In October 2003, the Check Clearing for the 21st Century Act became law. Now known simply as Check 21, the legislation's major objective is to improve the overall efficiency and security of the nation's payments system.
American consumers and businesses write 40 billion checks annually. Today, most checks must be physically transported before they can be cleared. This is an expensive and time-consuming process. On October 28, 2004, banks and other financial institutions will have the option of creating, processing and exchanging digital pictures of checks rather than moving the original paper. Check 21 provides a new option: legal acceptance of paper reproductions of original checks. This reproduction is called a substitute check and is produced from a digital image of your original check.
What does Check 21 do?
Since October 2004, every bank has been required to accept substitute checks, just as they accepted original paper checks. You may see these different electronic images on your account statement. A substitute check is the legal equivalent of the original check and will include all the information contained on the original.
Check 21 includes several safeguards for check-writing consumers. Check 21 helps speed check clearing, so check fraud can be discovered faster. Faster fraud detection means faster resolution for customers. Another safeguard is the bank that creates a substitute check must warrant that it is accurate. The bank also has to make sure that the substitute check is produced in accordance with industry standards for quality.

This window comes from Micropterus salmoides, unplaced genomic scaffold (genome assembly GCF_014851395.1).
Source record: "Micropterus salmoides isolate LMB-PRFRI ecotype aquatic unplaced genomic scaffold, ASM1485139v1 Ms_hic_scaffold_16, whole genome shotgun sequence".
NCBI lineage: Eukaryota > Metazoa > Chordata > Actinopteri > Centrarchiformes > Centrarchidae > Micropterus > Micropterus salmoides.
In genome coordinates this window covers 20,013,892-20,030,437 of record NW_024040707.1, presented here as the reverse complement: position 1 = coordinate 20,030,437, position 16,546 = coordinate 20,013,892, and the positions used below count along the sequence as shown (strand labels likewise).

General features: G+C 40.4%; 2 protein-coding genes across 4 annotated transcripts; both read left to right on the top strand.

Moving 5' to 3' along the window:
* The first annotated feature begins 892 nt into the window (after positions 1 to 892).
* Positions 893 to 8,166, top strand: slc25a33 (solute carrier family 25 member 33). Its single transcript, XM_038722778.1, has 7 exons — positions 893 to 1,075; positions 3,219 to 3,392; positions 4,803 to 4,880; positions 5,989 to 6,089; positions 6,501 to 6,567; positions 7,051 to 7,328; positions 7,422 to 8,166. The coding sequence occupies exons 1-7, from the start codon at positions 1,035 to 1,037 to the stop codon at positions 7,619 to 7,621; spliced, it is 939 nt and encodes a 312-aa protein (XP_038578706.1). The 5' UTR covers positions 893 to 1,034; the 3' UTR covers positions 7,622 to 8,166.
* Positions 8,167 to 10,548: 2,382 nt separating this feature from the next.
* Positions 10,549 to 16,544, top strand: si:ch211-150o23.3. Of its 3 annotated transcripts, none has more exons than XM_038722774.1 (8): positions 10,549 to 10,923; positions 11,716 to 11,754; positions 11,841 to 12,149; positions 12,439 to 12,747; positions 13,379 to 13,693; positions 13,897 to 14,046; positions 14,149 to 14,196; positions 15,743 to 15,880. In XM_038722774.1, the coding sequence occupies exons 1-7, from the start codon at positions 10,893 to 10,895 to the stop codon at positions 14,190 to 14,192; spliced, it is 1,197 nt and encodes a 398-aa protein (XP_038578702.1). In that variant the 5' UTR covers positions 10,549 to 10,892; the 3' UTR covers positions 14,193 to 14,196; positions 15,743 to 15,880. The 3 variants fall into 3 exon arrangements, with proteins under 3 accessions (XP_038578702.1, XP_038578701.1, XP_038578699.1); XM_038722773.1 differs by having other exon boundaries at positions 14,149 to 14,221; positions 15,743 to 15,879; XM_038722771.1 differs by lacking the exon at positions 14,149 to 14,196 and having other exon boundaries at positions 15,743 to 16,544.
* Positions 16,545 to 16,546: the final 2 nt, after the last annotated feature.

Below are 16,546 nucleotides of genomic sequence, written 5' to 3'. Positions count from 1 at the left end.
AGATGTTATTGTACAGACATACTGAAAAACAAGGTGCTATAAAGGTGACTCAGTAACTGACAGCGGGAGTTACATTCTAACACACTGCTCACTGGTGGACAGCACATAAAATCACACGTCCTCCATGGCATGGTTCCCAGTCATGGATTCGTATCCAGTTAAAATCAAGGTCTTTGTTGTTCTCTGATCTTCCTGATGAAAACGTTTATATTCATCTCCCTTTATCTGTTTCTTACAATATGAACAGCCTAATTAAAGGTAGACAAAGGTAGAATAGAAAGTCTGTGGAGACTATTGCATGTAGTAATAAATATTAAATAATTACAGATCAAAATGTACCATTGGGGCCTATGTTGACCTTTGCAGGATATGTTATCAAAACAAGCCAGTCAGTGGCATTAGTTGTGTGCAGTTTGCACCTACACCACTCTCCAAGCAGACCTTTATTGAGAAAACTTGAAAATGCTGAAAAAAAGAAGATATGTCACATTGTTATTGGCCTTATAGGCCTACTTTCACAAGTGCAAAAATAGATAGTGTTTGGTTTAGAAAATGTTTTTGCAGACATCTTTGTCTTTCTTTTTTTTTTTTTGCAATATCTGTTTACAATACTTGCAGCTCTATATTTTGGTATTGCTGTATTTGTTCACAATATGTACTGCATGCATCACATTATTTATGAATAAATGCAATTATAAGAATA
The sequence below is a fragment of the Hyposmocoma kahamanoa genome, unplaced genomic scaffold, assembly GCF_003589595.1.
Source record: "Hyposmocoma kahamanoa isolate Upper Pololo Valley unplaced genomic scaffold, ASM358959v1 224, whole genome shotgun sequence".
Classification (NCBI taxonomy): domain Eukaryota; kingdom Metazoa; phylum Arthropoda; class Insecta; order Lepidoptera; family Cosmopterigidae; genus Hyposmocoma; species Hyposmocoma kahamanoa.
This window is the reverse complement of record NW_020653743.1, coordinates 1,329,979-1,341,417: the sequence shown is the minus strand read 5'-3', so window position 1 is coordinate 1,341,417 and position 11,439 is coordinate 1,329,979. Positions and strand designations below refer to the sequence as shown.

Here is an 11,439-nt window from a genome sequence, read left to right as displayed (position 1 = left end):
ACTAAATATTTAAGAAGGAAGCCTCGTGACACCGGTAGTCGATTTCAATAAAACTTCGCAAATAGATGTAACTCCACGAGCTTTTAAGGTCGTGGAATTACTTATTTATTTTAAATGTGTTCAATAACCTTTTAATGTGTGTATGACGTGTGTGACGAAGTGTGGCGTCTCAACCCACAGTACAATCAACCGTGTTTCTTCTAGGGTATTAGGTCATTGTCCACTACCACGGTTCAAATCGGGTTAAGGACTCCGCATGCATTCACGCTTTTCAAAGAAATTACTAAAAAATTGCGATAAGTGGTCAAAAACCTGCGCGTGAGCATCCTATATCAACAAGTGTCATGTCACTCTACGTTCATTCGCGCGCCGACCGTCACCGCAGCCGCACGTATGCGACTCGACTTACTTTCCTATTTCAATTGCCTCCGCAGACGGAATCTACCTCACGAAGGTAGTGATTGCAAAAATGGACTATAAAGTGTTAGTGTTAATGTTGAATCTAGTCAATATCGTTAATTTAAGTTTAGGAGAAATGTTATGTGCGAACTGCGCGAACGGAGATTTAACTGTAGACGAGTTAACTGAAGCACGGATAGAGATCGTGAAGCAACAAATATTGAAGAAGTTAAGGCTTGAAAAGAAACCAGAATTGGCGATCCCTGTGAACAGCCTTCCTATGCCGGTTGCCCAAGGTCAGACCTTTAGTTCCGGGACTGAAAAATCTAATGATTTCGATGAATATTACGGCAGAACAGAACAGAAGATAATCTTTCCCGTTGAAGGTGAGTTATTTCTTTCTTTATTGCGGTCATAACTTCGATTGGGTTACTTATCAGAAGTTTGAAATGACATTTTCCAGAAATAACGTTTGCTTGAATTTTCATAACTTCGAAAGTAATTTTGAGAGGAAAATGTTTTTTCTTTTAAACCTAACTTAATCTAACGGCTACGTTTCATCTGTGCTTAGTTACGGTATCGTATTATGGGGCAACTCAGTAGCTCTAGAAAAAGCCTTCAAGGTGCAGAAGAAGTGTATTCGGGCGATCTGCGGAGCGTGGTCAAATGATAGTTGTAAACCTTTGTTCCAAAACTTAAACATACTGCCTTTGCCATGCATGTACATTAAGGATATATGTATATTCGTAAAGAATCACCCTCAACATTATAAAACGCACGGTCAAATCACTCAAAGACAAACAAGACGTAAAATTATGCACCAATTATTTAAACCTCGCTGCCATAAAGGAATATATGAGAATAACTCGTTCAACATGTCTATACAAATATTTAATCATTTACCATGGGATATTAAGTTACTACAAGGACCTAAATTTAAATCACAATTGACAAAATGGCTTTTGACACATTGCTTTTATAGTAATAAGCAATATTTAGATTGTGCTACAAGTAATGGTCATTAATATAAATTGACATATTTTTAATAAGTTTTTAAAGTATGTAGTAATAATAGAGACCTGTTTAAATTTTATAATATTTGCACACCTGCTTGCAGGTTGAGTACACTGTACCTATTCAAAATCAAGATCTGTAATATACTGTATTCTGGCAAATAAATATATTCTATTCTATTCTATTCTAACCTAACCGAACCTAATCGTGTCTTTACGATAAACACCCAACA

Electronic Check Conversion
You may already have experienced two other emerging payment practices, each an example of check conversion, which uses the automated clearinghouse, or ACH, system.
In the first example, a retailer converts the paper check into an electronic ACH payment on the spot. In this situation, if you've written a check for a purchase, you are handed the check back immediately after it's converted into an electronic ACH payment at the store or shop.
In the second example, regular service providers for example (telephone bills, utilities, monthly investment contributions, etc.) convert your check payments into ACH payments. The check has been converted to an electronic format, and you don't receive a copy of the original.
The payment will be reflected on your bank statement, which becomes the legally accepted proof of your payment. Keep in mind that both of these example transactions are different from Check 21 and substitute checks. The consumer rights associated with an ACH transaction are similar to those provided in Check 21.
All of these changes allow for faster payment processing and even better service to the nation's banking system.